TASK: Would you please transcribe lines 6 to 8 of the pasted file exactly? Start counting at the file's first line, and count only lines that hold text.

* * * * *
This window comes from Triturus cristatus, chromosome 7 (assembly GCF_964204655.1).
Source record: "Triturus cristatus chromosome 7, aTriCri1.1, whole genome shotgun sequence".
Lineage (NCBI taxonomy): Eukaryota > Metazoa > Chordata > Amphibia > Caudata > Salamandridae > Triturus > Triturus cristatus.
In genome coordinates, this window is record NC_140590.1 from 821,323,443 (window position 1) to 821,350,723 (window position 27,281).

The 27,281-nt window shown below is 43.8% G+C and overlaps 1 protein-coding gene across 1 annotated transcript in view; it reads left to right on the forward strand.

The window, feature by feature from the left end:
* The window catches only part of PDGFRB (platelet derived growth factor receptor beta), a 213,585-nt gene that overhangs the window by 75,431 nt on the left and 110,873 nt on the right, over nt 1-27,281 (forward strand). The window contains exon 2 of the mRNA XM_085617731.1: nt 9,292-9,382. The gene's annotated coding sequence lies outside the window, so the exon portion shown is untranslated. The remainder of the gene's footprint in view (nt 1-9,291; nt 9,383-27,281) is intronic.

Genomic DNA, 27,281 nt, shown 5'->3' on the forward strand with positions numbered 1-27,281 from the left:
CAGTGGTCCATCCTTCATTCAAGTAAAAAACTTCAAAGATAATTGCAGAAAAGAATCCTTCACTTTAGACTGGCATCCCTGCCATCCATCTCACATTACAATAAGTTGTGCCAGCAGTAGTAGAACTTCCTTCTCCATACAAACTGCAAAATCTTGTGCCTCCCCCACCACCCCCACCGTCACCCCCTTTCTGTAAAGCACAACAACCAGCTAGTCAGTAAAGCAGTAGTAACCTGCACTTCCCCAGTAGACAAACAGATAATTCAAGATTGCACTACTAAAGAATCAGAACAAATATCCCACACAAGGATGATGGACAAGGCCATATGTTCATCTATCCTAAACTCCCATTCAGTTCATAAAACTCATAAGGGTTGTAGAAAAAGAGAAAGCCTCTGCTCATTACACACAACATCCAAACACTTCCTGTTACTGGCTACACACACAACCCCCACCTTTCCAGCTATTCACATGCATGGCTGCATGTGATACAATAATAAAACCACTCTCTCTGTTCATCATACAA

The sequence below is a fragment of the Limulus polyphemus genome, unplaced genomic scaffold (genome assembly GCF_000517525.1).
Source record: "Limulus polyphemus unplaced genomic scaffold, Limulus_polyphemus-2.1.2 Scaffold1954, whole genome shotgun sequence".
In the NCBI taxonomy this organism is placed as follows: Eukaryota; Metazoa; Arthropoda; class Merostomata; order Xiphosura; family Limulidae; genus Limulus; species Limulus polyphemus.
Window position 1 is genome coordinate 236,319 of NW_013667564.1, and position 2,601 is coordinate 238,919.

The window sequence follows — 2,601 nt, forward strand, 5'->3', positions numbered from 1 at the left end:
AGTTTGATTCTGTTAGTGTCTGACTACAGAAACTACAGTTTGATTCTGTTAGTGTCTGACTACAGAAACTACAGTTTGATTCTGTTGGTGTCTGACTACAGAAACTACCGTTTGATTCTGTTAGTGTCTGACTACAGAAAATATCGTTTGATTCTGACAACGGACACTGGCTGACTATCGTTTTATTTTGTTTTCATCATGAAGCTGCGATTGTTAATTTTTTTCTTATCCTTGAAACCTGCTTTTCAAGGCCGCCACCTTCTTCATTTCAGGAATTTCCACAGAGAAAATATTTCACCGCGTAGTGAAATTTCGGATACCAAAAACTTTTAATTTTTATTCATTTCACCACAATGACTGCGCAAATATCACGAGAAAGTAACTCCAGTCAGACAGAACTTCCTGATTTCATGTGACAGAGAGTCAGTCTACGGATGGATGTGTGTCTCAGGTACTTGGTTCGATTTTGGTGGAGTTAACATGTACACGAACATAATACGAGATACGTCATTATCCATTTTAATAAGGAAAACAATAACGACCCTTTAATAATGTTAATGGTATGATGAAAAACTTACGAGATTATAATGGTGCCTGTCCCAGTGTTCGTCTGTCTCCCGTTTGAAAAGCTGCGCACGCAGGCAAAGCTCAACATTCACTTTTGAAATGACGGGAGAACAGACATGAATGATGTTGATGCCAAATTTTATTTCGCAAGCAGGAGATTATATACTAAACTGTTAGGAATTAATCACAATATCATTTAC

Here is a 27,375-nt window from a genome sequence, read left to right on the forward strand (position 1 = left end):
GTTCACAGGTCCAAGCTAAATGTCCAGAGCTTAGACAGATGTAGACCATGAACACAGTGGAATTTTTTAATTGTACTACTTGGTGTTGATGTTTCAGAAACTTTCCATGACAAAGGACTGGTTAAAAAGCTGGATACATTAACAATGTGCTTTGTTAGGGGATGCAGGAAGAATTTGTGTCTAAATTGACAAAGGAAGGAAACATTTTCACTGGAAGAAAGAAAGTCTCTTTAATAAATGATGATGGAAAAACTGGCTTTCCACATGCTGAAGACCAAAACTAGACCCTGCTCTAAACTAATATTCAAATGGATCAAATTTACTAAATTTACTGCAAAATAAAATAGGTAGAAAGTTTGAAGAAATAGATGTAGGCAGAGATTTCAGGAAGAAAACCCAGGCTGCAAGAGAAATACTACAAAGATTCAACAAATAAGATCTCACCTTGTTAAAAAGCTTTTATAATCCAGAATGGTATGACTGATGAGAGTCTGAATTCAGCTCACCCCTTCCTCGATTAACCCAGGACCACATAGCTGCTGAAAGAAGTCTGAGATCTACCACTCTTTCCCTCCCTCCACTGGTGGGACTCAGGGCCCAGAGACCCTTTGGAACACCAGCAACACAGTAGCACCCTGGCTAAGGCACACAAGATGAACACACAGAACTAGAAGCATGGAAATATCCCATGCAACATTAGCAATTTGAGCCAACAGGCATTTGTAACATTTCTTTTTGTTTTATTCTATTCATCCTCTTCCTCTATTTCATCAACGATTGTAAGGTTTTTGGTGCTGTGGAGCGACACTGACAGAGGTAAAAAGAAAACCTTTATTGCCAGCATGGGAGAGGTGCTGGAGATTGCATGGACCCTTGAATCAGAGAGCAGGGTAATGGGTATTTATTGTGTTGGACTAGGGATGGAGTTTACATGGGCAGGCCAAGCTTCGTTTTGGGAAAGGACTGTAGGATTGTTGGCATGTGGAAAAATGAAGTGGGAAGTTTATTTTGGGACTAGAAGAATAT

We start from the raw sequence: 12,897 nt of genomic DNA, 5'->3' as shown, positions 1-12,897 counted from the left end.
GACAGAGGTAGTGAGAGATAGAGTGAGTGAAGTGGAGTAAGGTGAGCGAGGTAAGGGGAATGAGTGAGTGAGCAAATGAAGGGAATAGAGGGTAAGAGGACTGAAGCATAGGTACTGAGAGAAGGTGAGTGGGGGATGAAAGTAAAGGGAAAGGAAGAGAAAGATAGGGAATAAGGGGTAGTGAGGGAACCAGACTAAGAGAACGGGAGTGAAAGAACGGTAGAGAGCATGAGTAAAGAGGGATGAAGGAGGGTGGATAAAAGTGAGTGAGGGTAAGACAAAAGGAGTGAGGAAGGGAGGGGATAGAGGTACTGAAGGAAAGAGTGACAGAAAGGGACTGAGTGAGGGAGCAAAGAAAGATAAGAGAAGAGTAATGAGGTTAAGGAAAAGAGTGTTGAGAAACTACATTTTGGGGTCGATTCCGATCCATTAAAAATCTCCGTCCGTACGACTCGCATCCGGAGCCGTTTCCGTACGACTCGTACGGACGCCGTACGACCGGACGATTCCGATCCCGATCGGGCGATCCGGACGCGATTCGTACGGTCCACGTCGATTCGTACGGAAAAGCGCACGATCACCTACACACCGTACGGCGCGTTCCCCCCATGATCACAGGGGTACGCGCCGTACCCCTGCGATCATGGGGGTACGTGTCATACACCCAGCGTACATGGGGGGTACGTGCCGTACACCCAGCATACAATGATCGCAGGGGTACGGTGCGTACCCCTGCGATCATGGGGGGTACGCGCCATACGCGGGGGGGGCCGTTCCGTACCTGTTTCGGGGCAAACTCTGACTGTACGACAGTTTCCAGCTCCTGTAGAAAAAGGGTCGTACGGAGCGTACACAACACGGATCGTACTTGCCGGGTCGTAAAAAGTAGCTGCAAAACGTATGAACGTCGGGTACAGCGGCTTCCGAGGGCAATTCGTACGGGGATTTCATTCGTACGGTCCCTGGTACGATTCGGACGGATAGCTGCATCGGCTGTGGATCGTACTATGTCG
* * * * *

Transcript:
The window, feature by feature from the left end:
* The window catches only part of PDGFRB (platelet derived growth factor receptor beta), a 213,585-nt gene that overhangs the window by 75,431 nt on the left and 110,873 nt on the right, over nt 1-27,281 (forward strand). The window contains exon 2 of the mRNA XM_085617731.1: nt 9,292-9,382. The gene's annotated coding sequence lies outside the window, so the exon portion shown is untranslated. The remainder of the gene's footprint in view (nt 1-9,291; nt 9,383-27,281) is intronic.

Genomic DNA, 27,281 nt, shown 5'->3' on the forward strand with positions numbered 1-27,281 from the left: